“[Akhenaten] had an ambitious and unprecedented plan to steer his sacred land of Egypt away from the myriad gods of his fathers and toward his new religion of light. He would change the world from on high, foisting his notions onto an unwilling people. Was he a madman, a genius, a narcissist, a sociopath, or all of the above? We can’t know. But Nefertiti would be the one left to clean up his mess.”
― When Women Ruled the World: Six Queens of Egypt, by Kara Cooney
“Perspectives on materiality in ancient Egypt – agency, cultural reproduction and changeexpresses the authors’ broad theoretical interest on materiality and how it helps us to understand the crucial role of material culture in ancient Egyptian society in a more complex way. In the volume, mainly young scholars in Brazil, France, Germany and the UK approach the potential of materiality based on several case studies covering a wide range of topics such as Egyptian art, recent perspectives on sex and gender, hierarchies, and the materiality of textual sources and images.
The idea of gathering young scholars to discuss ‘materiality’ first took place in the form of a colloquium organised in São Paulo, but soon after became a more encompassing project aspiring to produce a publication. The editors’ aimed to include researchers from various places, which makes the volume a materialisation of fruitful collaborations between individuals coming from different scholarly traditions.
The combination of different ways of looking at the ancient material culture can hopefully contribute to the renovation of theory and practice in Egyptology. The editors believe that the emphasis on diversity— of background histories, national traditions and mind-sets—is one the main elements that can be used to boost new perspectives in a connected, globalised and hopefully less unequal world.”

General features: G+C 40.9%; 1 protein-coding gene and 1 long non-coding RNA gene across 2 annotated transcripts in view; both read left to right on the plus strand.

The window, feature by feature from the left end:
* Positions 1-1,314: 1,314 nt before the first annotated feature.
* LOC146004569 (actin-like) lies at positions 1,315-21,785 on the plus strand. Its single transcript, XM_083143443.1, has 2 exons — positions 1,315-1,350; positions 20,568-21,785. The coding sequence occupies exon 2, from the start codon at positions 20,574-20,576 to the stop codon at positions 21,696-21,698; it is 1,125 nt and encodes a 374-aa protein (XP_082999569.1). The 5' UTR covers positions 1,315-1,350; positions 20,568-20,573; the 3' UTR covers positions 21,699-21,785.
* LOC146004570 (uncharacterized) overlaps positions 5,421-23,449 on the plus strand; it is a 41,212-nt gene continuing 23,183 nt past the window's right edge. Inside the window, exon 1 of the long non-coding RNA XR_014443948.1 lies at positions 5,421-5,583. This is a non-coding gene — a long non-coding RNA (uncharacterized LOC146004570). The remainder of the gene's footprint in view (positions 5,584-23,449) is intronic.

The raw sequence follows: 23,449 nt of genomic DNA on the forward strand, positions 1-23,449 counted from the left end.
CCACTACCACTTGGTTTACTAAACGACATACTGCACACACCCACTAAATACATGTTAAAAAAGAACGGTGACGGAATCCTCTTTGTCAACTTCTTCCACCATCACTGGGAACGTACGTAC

― Perspectives on materiality in ancient Egypt: Agency, Cultural Reproduction and Change, by Érika
Maynart, Carolina Velloza, Rennan Lemos
“Have you ever wondered what it was like to live and work in Egypt, the most powerful kingdom of the ancient world? Spend a day with 24 Egyptians to see Egypt through their eyes – the sights, the smells, the struggles and the conflicts.
During the course of a day in the ancient city of Thebes (modern-day Luxor), Egypt’s religious capital, we meet 24 Egyptians from all strata of society – from the king to the bread-maker, the priestess to the fisherman, the soldier to the midwife – and get to know what the real Egypt was like by spending an hour in their company. We encounter a different one of these characters every hour and in every chapter, and through their eyes see what an average day in ancient Egypt was really like.”
― 24 Hours in Ancient Egypt: A Day in the Life of the People Who Lived There, by Donald P. Ryan
“The ancient Egyptian Netherworld Books are among the most extensive religious texts from pharaonic civilization and present humanity’s oldest surviving attempts to provide a scientific map of the unseen realms beyond the visible cosmos. First attested during the middle of the second millennium BCE, the Netherworld Books decorate the walls of the New Kingdom royal tombs in the Valley of the Kings.
The importance of these texts lies in their philosophical and theological speculations about the inner workings of the cosmos, particularly the events of the solar journey through the twelve hours of the night. These important texts describe one of the central mysteries of Egyptian religious belief, the union of the solar god Re with the underworldly god Osiris, and provide information on aspects of Egyptian theology and cosmography more thoroughly than what is presented in the more widely read Book of the Dead.”